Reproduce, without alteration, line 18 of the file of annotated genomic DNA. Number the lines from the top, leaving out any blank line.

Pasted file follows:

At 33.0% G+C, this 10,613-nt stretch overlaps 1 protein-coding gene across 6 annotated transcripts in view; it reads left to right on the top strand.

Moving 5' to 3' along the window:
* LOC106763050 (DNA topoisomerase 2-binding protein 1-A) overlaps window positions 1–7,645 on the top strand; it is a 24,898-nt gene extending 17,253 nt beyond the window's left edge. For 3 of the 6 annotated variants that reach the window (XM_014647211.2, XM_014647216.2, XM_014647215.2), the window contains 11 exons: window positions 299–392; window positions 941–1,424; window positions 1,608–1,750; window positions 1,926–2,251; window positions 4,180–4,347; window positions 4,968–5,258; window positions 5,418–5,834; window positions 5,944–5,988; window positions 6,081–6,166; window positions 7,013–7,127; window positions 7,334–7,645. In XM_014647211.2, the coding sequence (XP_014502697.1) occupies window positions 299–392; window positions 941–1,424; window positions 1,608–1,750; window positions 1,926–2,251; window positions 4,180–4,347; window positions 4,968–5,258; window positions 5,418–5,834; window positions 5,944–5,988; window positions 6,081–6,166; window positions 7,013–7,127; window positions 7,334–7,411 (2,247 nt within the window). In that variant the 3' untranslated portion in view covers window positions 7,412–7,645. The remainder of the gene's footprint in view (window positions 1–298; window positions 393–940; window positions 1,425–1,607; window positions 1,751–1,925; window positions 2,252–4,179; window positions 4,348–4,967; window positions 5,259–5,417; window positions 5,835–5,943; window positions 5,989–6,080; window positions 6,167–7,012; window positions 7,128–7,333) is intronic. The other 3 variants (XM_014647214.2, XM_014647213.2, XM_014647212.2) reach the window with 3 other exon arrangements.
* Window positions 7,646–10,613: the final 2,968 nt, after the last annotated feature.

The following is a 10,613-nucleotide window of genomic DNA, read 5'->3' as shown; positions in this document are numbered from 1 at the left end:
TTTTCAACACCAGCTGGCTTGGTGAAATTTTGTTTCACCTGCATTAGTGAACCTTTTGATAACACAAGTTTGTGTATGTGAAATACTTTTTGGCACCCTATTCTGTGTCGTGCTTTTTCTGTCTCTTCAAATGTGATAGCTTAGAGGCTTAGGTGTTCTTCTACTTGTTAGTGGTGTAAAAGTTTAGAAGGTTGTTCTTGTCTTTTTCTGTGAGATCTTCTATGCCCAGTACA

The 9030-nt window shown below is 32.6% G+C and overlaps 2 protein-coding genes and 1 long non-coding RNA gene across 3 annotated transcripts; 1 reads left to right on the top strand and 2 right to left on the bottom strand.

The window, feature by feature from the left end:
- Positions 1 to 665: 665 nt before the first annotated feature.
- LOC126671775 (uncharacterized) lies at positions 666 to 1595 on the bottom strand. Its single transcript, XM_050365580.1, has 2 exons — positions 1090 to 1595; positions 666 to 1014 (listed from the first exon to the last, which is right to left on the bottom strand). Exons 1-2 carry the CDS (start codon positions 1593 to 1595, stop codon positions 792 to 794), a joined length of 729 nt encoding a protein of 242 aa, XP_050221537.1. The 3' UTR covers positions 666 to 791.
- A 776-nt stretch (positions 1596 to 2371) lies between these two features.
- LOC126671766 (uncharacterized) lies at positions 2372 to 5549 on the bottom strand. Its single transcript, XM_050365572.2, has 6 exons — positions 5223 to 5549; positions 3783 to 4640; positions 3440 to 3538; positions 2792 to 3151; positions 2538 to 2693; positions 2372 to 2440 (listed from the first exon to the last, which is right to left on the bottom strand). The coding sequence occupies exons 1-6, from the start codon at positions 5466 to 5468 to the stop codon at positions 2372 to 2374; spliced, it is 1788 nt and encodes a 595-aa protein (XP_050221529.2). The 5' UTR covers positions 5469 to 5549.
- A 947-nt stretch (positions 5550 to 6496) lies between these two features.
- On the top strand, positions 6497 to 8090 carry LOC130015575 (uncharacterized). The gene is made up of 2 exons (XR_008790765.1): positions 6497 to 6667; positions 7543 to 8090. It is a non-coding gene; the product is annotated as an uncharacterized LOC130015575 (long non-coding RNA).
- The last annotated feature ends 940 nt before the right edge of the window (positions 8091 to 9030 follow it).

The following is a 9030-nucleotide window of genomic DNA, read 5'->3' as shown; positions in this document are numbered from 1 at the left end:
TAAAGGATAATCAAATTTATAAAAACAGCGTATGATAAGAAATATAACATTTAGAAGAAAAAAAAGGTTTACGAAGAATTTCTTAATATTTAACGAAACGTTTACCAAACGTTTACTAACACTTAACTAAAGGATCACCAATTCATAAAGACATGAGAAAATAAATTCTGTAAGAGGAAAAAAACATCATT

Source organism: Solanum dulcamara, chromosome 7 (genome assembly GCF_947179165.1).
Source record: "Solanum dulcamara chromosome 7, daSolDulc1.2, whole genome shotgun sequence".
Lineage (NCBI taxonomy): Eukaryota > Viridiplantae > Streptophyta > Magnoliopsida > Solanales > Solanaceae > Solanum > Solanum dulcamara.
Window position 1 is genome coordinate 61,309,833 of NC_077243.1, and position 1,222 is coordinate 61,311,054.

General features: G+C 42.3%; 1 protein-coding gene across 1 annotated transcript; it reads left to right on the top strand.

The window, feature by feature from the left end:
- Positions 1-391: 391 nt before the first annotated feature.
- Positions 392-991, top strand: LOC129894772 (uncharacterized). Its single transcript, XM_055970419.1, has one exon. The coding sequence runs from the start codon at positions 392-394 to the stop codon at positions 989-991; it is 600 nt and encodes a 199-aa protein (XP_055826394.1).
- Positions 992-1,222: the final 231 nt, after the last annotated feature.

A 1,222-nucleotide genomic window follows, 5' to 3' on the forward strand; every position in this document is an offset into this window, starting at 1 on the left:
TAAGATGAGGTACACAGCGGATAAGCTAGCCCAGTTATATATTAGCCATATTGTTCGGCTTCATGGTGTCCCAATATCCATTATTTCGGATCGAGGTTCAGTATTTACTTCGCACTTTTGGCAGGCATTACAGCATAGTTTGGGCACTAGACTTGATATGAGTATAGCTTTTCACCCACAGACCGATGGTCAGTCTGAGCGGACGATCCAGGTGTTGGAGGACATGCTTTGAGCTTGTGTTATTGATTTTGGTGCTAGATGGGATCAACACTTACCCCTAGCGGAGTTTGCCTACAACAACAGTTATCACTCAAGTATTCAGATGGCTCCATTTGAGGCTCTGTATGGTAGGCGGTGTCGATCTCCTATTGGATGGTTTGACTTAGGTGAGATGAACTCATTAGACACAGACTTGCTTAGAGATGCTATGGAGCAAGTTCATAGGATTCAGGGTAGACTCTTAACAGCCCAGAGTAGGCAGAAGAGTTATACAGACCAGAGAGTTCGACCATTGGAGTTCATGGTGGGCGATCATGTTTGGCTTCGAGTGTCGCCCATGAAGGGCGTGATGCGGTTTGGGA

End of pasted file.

Source organism: Solanum dulcamara, chromosome 7 (genome assembly GCF_947179165.1).